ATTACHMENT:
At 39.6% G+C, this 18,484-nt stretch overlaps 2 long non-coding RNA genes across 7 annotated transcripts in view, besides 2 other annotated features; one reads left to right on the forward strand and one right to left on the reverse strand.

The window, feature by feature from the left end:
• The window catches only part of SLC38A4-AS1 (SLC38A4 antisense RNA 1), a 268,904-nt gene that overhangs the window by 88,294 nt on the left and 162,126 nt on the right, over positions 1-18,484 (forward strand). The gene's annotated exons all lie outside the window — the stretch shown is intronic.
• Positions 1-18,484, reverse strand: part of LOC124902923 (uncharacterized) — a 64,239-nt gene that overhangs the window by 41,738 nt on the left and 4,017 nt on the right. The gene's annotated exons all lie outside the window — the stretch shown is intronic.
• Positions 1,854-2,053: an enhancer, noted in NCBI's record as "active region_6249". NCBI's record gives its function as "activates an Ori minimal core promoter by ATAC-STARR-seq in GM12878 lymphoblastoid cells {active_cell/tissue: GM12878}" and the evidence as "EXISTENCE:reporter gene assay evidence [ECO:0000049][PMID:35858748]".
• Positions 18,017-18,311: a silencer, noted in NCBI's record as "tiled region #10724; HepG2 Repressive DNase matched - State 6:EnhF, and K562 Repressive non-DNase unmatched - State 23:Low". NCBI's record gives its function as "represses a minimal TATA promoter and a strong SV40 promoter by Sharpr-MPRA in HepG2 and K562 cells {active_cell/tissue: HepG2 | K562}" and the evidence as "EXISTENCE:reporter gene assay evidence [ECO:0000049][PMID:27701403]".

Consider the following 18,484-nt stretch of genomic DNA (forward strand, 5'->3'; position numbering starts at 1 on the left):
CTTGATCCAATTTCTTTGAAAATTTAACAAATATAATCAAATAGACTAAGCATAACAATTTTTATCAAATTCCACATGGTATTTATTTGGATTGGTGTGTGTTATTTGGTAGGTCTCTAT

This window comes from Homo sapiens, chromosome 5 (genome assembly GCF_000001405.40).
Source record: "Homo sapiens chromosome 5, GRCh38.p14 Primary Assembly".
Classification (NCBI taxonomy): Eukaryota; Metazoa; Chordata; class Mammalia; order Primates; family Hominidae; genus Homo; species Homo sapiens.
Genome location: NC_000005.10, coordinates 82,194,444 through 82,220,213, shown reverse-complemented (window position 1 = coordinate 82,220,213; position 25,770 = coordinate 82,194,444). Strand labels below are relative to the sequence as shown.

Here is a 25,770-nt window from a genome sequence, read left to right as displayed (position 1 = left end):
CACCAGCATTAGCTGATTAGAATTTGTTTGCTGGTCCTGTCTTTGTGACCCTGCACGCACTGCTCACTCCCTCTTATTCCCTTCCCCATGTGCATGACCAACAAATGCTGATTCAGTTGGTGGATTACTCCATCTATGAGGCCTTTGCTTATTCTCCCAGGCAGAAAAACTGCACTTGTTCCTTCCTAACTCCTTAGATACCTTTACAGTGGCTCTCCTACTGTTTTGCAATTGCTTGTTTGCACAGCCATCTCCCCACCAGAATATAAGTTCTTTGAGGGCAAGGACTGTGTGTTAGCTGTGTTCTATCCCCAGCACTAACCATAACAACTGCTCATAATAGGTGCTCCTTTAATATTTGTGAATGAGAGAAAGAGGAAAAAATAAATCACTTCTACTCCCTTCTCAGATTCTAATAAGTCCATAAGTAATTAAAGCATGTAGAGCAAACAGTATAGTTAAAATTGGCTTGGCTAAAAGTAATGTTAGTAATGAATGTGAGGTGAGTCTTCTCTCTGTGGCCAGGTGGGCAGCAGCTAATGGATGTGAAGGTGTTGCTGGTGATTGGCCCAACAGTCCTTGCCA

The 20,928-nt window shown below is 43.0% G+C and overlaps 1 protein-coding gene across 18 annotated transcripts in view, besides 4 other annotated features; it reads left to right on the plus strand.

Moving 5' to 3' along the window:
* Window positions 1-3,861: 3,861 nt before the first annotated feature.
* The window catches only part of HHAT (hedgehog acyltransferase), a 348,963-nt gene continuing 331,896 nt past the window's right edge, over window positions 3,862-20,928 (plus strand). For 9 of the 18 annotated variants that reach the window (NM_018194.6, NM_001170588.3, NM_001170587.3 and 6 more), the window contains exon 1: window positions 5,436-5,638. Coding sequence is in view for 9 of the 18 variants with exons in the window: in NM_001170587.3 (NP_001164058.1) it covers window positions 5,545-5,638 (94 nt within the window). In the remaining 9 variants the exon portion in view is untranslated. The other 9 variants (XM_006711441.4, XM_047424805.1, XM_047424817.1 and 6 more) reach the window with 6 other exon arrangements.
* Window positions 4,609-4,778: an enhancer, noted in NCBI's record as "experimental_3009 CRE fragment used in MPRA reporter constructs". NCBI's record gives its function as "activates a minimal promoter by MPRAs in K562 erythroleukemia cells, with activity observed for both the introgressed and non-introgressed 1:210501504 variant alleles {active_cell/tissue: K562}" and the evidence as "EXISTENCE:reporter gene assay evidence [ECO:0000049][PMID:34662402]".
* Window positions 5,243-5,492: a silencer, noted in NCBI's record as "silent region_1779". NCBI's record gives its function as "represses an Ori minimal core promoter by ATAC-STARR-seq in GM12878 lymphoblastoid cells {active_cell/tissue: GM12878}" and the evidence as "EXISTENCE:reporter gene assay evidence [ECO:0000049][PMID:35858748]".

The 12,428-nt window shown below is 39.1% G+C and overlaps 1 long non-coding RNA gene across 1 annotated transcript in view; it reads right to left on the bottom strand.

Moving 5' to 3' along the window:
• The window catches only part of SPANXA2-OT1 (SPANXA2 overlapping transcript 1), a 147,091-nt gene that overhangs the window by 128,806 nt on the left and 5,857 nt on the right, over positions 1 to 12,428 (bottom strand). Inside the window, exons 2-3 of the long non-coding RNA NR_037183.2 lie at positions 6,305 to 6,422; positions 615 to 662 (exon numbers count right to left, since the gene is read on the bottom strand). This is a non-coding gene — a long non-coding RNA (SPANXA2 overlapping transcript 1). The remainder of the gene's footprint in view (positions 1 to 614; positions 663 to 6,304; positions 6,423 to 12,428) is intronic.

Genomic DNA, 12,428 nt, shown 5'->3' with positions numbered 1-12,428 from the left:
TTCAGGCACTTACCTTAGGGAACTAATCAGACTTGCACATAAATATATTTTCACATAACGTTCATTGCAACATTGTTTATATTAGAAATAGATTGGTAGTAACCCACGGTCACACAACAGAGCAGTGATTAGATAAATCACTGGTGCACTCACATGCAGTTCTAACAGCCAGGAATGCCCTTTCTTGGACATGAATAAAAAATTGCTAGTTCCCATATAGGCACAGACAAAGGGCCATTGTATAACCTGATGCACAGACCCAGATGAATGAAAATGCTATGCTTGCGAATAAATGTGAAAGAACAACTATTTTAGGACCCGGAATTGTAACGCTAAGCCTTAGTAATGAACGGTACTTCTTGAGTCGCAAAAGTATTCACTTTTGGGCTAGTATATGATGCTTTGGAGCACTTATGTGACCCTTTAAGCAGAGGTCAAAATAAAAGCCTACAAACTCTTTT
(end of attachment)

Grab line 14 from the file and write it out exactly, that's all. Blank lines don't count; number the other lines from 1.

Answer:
CACCAGCATTAGCTGATTAGAATTTGTTTGCTGGTCCTGTCTTTGTGACCCTGCACGCACTGCTCACTCCCTCTTATTCCCTTCCCCATGTGCATGACCAACAAATGCTGATTCAGTTGGTGGATTACTCCATCTATGAGGCCTTTGCTTATTCTCCCAGGCAGAAAAACTGCACTTGTTCCTTCCTAACTCCTTAGATACCTTTACAGTGGCTCTCCTACTGTTTTGCAATTGCTTGTTTGCACAGCCATCTCCCCACCAGAATATAAGTTCTTTGAGGGCAAGGACTGTGTGTTAGCTGTGTTCTATCCCCAGCACTAACCATAACAACTGCTCATAATAGGTGCTCCTTTAATATTTGTGAATGAGAGAAAGAGGAAAAAATAAATCACTTCTACTCCCTTCTCAGATTCTAATAAGTCCATAAGTAATTAAAGCATGTAGAGCAAACAGTATAGTTAAAATTGGCTTGGCTAAAAGTAATGTTAGTAATGAATGTGAGGTGAGTCTTCTCTCTGTGGCCAGGTGGGCAGCAGCTAATGGATGTGAAGGTGTTGCTGGTGATTGGCCCAACAGTCCTTGCCA